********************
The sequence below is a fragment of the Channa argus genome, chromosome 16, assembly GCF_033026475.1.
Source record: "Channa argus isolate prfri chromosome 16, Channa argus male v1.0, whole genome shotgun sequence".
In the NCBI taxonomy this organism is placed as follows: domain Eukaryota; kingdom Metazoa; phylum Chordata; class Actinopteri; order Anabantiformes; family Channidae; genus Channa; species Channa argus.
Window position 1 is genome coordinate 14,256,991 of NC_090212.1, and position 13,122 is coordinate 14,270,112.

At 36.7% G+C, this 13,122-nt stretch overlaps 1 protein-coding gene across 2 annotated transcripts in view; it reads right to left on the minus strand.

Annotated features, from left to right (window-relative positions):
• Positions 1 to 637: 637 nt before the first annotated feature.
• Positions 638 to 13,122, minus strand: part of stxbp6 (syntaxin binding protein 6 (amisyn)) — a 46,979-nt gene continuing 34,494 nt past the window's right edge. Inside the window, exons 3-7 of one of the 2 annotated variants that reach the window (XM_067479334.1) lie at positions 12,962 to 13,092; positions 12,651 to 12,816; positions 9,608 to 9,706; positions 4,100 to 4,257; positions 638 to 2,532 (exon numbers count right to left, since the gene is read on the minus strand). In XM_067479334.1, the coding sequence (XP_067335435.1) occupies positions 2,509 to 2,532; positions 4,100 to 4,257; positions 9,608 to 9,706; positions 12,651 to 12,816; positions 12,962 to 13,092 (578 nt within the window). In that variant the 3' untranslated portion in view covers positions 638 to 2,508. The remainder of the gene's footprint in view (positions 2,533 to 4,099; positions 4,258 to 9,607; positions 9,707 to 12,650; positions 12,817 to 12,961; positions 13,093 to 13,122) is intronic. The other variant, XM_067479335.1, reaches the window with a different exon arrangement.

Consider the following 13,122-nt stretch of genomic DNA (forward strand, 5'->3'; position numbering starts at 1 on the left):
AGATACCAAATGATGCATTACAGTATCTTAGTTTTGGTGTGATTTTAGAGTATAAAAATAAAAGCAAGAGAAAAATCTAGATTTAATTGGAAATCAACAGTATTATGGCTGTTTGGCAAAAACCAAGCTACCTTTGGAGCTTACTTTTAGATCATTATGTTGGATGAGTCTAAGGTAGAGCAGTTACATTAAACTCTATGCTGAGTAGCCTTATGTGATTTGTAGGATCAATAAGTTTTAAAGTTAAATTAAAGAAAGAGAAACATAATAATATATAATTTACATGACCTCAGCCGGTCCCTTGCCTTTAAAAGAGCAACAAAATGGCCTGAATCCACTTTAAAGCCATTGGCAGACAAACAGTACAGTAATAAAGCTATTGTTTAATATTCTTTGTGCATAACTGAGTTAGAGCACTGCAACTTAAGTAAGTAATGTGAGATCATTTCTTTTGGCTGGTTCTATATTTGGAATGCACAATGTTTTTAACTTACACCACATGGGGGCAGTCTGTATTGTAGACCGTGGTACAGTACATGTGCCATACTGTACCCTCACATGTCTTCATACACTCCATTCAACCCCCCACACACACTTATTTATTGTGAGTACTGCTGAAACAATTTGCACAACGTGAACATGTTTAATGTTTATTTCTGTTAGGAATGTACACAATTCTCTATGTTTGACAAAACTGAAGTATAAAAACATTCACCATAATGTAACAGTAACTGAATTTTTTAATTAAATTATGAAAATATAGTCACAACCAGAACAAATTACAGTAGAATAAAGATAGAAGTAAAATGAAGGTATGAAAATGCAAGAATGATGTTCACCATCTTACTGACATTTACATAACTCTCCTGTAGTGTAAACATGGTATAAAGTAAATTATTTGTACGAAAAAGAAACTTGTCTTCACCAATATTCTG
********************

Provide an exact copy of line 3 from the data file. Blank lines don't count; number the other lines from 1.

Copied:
In the NCBI taxonomy this organism is placed as follows: domain Eukaryota; kingdom Metazoa; phylum Chordata; class Actinopteri; order Anabantiformes; family Channidae; genus Channa; species Channa argus.